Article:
UK Features Projects on African-Americans in Kentucky's Equine History

Lexington played a significant role in the early history of horse racing and the equine industry, but few people are aware of the African-American jockeys, trainers, grooms, and handlers who helped shape the Bluegrass' horse heritage.

Mark Coyne, PhD, professor of soil biology in the UK College of Agriculture, and David Melanson, in the UK Office of University Relations, are working to bring this long-forgotten history to light through two community-based projects in Lexington's East End.

Through the Young Equestrian Scholars Initiative and the UK Commonwealth Collaborative project, which began in April and will run through June 2011, Coyne hopes to raise public awareness of the historical importance of the individuals buried at Lexington's African Cemetery No. 2. The Commonwealth Collaborative project partners UK researchers with representatives from all sectors of a community, including industry, government, education, and health care, to offer solutions to problems that have long plagued the state and stymied economic and cultural progress.

Located on East Seventh Street, the cemetery was built in 1869 by former slaves who were members of the Union Benevolent Society No. 2. This site is the final resting place of at least 80 known African-Americans who held a prominent place in the early years of Thoroughbred racing. Some of the notable individuals include Oliver Lewis, winning jockey of the first Kentucky Derby; James "Soup" Perkins, who is tied as the youngest winning jockey of the Kentucky Derby; and Abraham "Abe" Perry, trainer of the winner of the 1885 Kentucky, Tennessee, and Coney Island derbies. Isaac Murphy, who rode three Kentucky Derby winners and holds the all-time highest winning percentage of any jockey, was originally buried there. His remains are now located at the Kentucky Horse Park.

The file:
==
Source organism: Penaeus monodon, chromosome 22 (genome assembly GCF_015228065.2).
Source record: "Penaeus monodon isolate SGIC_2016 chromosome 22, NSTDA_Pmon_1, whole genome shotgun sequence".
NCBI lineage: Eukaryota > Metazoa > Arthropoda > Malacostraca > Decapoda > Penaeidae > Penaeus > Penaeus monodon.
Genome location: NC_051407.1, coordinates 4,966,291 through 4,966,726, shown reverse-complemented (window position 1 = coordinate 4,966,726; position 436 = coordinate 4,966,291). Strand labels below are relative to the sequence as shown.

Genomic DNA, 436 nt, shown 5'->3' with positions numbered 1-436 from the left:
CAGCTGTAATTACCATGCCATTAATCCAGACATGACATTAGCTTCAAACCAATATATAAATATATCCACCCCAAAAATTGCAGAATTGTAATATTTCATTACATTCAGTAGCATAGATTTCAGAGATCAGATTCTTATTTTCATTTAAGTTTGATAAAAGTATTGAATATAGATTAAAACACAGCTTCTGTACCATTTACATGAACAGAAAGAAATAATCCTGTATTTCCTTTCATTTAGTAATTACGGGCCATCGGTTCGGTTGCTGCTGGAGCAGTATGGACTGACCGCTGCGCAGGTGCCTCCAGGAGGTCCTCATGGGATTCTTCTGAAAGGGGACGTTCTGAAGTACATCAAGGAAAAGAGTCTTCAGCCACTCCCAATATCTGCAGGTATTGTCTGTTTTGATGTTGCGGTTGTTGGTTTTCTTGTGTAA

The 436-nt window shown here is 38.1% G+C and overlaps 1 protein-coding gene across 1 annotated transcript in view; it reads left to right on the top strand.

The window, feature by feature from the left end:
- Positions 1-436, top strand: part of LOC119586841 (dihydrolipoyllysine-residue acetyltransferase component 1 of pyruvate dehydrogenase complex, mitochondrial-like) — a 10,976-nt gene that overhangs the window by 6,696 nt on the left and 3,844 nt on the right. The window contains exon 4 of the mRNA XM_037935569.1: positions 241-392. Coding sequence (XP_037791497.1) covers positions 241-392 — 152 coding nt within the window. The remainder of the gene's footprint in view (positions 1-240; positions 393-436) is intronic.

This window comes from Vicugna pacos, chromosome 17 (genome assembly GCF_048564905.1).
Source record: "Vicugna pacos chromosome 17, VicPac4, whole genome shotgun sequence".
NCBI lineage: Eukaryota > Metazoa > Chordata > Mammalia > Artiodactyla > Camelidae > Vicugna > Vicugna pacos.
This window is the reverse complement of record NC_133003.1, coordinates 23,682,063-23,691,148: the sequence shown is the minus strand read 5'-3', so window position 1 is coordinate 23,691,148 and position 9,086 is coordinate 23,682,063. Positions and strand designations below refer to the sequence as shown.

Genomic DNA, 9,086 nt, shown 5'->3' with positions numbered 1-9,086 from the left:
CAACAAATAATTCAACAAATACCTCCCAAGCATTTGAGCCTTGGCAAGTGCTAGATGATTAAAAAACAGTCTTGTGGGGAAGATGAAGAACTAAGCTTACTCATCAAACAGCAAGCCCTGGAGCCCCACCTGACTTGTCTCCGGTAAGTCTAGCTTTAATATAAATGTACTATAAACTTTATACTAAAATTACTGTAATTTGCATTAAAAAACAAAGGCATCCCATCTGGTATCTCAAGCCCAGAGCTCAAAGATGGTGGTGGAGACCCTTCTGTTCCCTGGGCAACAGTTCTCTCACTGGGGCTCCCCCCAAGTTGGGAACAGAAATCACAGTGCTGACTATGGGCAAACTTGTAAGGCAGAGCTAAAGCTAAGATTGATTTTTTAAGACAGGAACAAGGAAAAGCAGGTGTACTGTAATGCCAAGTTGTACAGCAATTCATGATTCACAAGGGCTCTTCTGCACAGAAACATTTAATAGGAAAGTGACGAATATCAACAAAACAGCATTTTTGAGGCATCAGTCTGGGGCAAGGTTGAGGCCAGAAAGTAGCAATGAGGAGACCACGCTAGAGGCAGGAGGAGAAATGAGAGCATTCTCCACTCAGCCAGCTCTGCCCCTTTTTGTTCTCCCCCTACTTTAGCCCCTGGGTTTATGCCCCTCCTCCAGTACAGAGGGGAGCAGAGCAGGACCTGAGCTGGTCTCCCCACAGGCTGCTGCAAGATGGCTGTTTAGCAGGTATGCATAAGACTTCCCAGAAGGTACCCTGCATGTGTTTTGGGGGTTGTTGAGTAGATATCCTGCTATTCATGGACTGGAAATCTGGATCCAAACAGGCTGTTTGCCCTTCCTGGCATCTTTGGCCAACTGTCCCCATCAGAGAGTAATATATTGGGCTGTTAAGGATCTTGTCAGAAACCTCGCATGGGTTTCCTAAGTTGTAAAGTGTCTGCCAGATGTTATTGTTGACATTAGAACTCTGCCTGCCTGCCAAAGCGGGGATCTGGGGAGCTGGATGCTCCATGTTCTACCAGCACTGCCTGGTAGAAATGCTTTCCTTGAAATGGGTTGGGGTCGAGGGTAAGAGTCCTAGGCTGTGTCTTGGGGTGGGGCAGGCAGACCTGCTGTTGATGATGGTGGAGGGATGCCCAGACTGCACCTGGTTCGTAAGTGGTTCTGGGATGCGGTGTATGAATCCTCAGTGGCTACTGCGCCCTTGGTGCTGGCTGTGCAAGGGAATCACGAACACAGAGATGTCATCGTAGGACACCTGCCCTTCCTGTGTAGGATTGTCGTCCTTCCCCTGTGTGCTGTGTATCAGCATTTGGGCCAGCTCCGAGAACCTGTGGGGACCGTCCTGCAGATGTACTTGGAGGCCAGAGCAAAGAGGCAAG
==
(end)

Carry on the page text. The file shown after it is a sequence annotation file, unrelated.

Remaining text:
"For some, we know exactly what they did. For some, we know exactly where they are buried, but for many, we have no existing markers," said Coyne, who became involved with the community group that maintains the cemetery in the 1990s and now serves on its board of directors. "So we're trying to bring that whole story to light with this project."

During UK Fusion, a one-day service event in August, UK student volunteers spruced up the cemetery and installed markers at gravesites of known individuals in the equestrian industry.

During the school year, UK students will mentor K-12 students as they gather information from historical documents on these individuals. This information will be placed on the grave markers to contribute to an eventual self-guided walking tour through the cemetery. Some students might choose to display their findings in other ways such as artwork or public presentations.

"The more we do to bring those stories to light, the better reflection on Lexington, the better reflection on this community in Lexington, of the significance that we've had on a national basis for both the equine industry and history in general," Coyne said.

While the project begins with individuals in the equine industry, it doesn't end there. Coyne hopes the students also are able to find information about some of the other historically important African-Americans buried at the cemetery, including Civil War veterans, buffalo soldiers, and civil rights pioneers.

Some markers are already in place, and cemetery brochures are available at UK and the Lexington Convention and Visitors Bureau for those who want to learn more and tour the cemetery.

UK also has been involved in building a new park to recognize Murphy and other African-American members of Kentucky's famed equine industry. The Isaac Murphy Memorial Art Garden is being constructed in Lexington's East End neighborhood, where Murphy lived and raced.

"We are excited that the Isaac Murphy Memorial Art Garden will help us share the powerful and important story of this great neighborhood," Melanson said. "African-American jockeys and African-American horse people helped make Kentucky the horse capital of the world, and the park will allow us to tell that story to a global audience."

Katie Pratt is an agriculture communication specialist at the University of Kentucky.

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More information on Gluck Equine Research Center and UK's Equine Initiative.

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